The gearshift lever is located in front of the left footrest and is operated with the left foot.

11. If a friend has had too much to drink and wants to ride their motorcycle, you should:
Let them.
Encourage them to take roads that are not crowded.
Not get involved.
Take their keys.

Never let someone ride if they have had too much to drink. Do whatever you can to prevent them from riding, including taking their keys, if necessary. Arrange an alternative way for them to get home.

12. A simple way to make your motorcycle easier to see is to:
Ride with a large flag attached to its frame.
Ride with the headlight turned on.
Wave at other drivers.
Ride on the shoulder whenever possible.

You can make yourself easier to see by wearing brightly-colored, reflective clothing. Ride with your headlight on at all times and use your turn signals and brake light appropriately.

13. A three-wheeled motorcycle:
Handles curves about the same as a two-wheeled motorcycle.
Handles curves differently than a two-wheeled motorcycle.
Should not be operated in curves.
Should use the shoulder when taking a curve.

The cornering characteristics of a three-wheeled motorcycle or a motorcycle with a sidecar differ from those of a two-wheeled motorcycle.

14. When passing parked vehicles, motorcycle riders should be especially cautious of:
Motorists looking for a place to park.
Cars leaving their parking spaces.
Oncoming traffic.

When passing parked vehicles, use caution. You may encounter vehicles pulling away from the curb or leaving parking spaces.

15. The clothing you wear while riding should protect you from all of the following, except:
Chapped lips.

The clothes you wear when riding a motorcycle should protect you from sunburn, windburn, rain, dehydration, cold, and parts of the motorcycle. Your clothing should provide you with additional protection in the case of a crash.

16. When looking for a protective jacket or pair of pants, you should look for:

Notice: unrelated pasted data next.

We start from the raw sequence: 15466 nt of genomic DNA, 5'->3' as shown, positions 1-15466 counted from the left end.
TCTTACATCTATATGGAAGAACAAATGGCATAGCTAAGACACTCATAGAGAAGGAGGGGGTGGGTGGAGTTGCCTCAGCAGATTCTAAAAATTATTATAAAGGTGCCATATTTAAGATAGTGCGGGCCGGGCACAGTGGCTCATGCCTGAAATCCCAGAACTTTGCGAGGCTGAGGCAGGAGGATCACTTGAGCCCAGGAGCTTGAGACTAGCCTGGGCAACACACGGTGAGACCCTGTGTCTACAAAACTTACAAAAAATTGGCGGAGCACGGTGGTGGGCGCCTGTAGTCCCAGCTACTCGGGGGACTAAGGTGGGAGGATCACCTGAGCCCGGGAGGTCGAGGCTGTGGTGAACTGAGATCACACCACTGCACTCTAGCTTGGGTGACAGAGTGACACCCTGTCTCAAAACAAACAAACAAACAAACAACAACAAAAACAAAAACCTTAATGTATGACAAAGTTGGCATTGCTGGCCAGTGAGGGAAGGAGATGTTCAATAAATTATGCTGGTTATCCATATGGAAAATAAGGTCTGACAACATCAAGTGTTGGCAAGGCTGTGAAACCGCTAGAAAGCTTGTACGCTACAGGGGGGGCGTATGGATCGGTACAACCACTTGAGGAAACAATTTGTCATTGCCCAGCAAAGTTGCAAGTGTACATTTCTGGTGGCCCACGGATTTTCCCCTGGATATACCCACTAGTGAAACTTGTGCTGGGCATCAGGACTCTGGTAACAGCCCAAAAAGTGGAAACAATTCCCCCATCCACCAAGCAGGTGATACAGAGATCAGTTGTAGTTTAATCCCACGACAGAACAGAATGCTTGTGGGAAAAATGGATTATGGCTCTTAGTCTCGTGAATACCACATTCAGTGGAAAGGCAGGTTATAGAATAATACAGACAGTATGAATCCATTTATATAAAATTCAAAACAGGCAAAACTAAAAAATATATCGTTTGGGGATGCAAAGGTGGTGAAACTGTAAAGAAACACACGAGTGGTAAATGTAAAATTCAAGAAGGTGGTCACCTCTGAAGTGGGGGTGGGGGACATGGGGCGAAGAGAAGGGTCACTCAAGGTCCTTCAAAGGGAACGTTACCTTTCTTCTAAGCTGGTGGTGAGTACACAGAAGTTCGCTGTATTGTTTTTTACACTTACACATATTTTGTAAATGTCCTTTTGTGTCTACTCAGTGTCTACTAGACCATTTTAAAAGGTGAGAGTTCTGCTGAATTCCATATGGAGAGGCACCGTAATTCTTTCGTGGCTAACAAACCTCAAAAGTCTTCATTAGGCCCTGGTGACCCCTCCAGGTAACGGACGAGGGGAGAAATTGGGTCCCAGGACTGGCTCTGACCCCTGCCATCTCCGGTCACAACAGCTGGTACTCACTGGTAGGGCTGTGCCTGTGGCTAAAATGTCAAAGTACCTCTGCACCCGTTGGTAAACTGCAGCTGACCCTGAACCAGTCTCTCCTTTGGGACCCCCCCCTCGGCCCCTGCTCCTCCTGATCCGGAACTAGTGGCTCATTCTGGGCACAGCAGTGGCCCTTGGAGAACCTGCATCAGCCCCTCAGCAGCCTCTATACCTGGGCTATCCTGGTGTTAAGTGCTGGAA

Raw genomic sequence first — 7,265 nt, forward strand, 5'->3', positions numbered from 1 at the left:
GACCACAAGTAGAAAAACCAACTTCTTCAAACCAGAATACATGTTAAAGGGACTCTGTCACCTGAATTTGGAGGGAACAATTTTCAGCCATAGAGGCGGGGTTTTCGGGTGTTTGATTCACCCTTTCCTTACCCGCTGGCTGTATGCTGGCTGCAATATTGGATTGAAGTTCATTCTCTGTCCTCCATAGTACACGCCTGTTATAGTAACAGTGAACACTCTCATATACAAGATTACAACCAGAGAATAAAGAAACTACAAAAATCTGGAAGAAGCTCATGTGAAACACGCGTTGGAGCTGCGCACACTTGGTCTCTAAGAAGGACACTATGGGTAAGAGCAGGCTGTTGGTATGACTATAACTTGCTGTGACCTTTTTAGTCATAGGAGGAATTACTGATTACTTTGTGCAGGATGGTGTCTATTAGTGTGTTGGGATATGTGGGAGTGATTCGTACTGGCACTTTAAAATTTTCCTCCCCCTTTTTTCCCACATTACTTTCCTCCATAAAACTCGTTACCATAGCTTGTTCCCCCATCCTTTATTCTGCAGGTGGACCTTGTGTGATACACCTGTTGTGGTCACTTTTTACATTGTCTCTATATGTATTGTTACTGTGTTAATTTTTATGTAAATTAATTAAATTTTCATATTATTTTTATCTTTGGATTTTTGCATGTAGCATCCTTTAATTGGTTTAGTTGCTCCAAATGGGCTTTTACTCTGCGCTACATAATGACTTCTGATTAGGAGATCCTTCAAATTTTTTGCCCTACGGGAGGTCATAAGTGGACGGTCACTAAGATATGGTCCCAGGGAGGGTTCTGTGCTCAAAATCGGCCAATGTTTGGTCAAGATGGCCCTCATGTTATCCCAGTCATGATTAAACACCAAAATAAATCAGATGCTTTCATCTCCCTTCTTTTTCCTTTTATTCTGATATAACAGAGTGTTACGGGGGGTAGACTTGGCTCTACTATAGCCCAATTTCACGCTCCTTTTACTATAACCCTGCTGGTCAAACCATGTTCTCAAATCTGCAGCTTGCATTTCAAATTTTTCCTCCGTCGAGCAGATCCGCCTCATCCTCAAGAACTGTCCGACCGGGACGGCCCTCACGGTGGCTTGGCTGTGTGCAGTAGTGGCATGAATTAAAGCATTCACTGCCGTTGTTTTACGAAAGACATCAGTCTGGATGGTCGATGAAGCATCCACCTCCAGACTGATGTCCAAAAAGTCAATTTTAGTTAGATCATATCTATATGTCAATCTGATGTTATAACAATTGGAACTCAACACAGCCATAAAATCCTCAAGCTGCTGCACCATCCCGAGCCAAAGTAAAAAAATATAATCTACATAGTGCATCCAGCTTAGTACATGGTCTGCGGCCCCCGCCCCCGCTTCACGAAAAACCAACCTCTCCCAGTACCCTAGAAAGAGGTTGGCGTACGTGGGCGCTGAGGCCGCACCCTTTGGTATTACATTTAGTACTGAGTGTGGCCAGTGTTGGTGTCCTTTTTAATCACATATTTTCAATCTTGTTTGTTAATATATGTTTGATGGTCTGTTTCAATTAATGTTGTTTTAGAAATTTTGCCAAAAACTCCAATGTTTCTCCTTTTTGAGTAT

Items made of leather.
Items made of polyester.
Items made of light materials.
Items that are darkly-colored.

It is safest to wear long pants and a jacket to fully cover your arms and legs while riding. Clothing made of leather can provide the highest level of protection.

17. Your lane position should do all of the following, except:
Help you avoid road hazards.
Help you avoid other drivers’ blind spots.
Help you avoid being seen by other drivers.
Increase your ability to be seen by others.

A well-chosen lane position should increase your ability to see and be seen and keep you out of other drivers' blind spots. It should help you avoid surface hazards, protect your lane from other drivers, communicate your intentions to others, help you avoid wind blasts from other vehicles, and offer you an escape route from any hazards that may arise.

18. When riding a motorcycle, you should:
Always pick one part of the lane to occupy and never leave that part of the lane.
Vary your lane position as conditions warrant.
Only ride in the center of the lane so other vehicles can see you more easily.
Ride in a zigzag pattern so other drivers notice you.

There is no one lane position that is always best, nor one that should always be avoided. Change your lane position as necessary based on changing road and traffic conditions.

19. Which fabric provides the best protection for motorcycle riders?

Jackets and pants made of leather offer the greatest degree of protection to those riding motorcycles.

20. When riding in a group, inexperienced riders should position themselves:
Just behind the leader.
In front of the group.
At the tail end of the group.
Beside the leader.

In a group of motorcyclists, riders with less experience should be positioned toward the front of the group, just behind the leader. This will allow more experienced riders to keep an eye on them without forcing the inexperienced rider to lead the group.